This soft, non-slimy putty even cleans your hands. Now that's a mom-approved science experiment.

Slime, Putty, and Oobleck Science Experiments for Kids

28. Silly putty recipe

You will be squeaky clean after creating this satisfying non-sticky putty by simply combining cornstarch and dish soap.

29. Easy Oobleck recipe

Whip up some Oobleck, a fascinating non-Newtonian fluid that can act like a solid or a liquid depending on certain conditions.

30. Ivory soap in microwave

Microwave Ivory soap (or any soap that floats) to create a bizarre puffy soufflé.

Outdoor and Nature Science Experiments

31. Grow beans

Grow a bean in a clear cup to watch the roots grow down and the stem grow up.

32. Make a duck call/whistle from a straw

Craft a duck call by cutting the ends of a straw into a point, then blow.

33. Musical bottles

Set up a row of bottles with varying amounts of liquid and then blow across the openings to hear the different tones.

34. How to make a sundial

Make a sundial by placing a stick in a vertical position and a circle of rocks around it marking each hour.

35. Cut ice cubes like magic

Cut ice in half using a fishing wire—the pressure melts the ice faster than the air.

36. Make a rainbow

Make a rainbow by holding a glass of water up to the sunlight with a sheet of paper behind it to catch the colors.

37. Tornado in a bottle

Create a tornado in a bottle by taping two plastic bottles together neck to neck—one filled, the other empty—and swirling it quickly.

38. How to make a solar oven

S’more science, please! Harness the power of the sun and turn a pizza box into a solar oven and roast some delicious treats for the whole family.

Make a beautiful volcano in your own kitchen!  Photo courtesy of Wikivisuals

Science Experiments for Kids that Fizz, Bubble, and Foam

39. Baking soda volcano science project

Mix baking soda, vinegar, and glitter for a sparkly volcano.

40. Diet Coke and Mentos

Mix Diet Coke and Mentos and stand back to watch the explosion. (Really! Stand back.)

41. Pop Rocks and soda

Drop Pop Rocks into a bottle of soda and then place a balloon onto the opening to watch it inflate.

42. What will shine a penny?

Discover how to keep your pennies shiny by experimenting with different cleaning solutions. 

43. How to make elephant toothpaste

Make "elephant toothpaste" (a.k.a. an impressive large foam) out of soap, yeast, and hydrogen peroxide. For the holidays, turn it into "reindeer toothpaste."

44. Glitter germ experiment

This glitter does more than shine, it sparks a scientific experiment to see how far germs can spread.

45. Dancing popcorn experiment

Baking soda and vinegar react to make popcorn kernels hop around a jar of water. 

46. Fizzy chalk fireworks with sidewalk chalk

This STEM activity adds some sizzle to your summertime sidewalk chalk using just a few basic ingredients: baking soda, cornstarch, food coloring, and vinegar.

Physics and Physical Science Experiments for Kids

47. Milk and food coloring experiment

Learn about surface tension by dropping food coloring into milk and watch as the colors move when you add some soap.

48. Rube Goldberg machine for kids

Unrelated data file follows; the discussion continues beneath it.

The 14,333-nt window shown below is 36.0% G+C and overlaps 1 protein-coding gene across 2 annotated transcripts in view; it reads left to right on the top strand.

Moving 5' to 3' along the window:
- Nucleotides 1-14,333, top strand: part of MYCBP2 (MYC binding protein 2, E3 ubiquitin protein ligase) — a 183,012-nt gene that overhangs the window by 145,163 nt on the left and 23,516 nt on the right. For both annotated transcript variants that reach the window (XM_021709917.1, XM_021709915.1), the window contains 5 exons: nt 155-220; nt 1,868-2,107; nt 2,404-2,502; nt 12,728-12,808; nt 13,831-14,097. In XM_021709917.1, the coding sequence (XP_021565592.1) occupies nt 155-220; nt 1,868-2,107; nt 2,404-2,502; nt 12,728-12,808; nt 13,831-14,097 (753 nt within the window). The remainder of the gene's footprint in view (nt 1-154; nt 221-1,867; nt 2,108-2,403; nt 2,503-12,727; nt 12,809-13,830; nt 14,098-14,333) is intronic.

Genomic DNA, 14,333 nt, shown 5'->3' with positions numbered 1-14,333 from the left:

Make a Rube Goldberg machine featuring a series of moving pieces that affect one another: marbles, dominoes, books, and most any surface.

49. Balloon rocket car

Build a rocket balloon car using a Styrofoam tray, a balloon, and a straw; watch how air pressure moves it across the table.

50. Dominant eye / dominant hand

Looking for hands-on science experiments? Ask your kids to do simple tasks with their hands, feet, and eyes (like grab a ball, stand on one foot, or wink) to see which side is dominant.

51. Reaction time test

Test your reaction time by having a friend drop a ruler between two almost closed fingers. See how fast you can grab it.

52. Soap boats

Explore the scientific concept of density while taking a bath. Ivory soap boats do more than just float, they demonstrate density.

RELATED: 40 Snow Day Boredom Busters for Kids

All ages can enjoy tower building.

53. Paper cup tower activity

Engineer a tall tower using red party cups and sheets of paper. How high can you go? 

54. Best paper airplane design

Fold a paper airplane and then bend a corner to see how that changes its flight path.

55. Blind spots

Find your blind spot by moving a card with a speck on it until you can no longer see the spot.

56. Build a miniature windmill

Build a miniature windmill using a few simple objects. Watch it spin faster or slower based on the direction of the "blades."

57. Simple energy transfer experiment

Bounce a ball on top of another to watch how the energy transfers to the top ball and leaves the bottom one "dead."

58. Easy centripetal force experiment

Demonstrate centripetal force by spinning a bucket of water on a rope in a vertical circle.

More Easy Science Experiments for Kids

59. Egg drop project

Build a container for an egg that protects it from breaking and then test it out by dropping it from on high.

60. How to make a bouncy ball

Fashion your own bouncy balls with this recipe to see how various shapes bounce differently.

61. Balloon speakers

Use a balloon to amplify sound by holding it to your ear.

62. Shaving cream cloud experiment

Budding meteorologists can create shaving cream storm clouds and Technicolor raindrops.

63. Balloon static electricity

Make static electricity by rubbing balloons on clothing or shuffling on the carpet with socks, then zap someone with a quick touch.

Grow gummy bears with a special science solution.

64. Gummy bear science experiment

These gummies won’t be so yummy in your tummy, but you can watch gummy bears grow by placing them in water, salt water, and vinegar.

65. Make a periscope

Build your own periscope using a milk container and carefully angled mirrors that allow you to see things above or behind you.

66. Fingerprint science experiment

Be a DIY spy with this fun fingerprint experiment. Collect fingerprints using one of these methods, and then dive a little deeper with a forensic study of fingerprint patterns.

67. Expanding ice experiment

Fill a plastic bottle to the brim with water and put it in the freezer; in a few hours, the bottle will crack because ice expands.

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This article was first published in 2014, but it has since been updated. Additional reporting and photos by Ally Noel except where noted.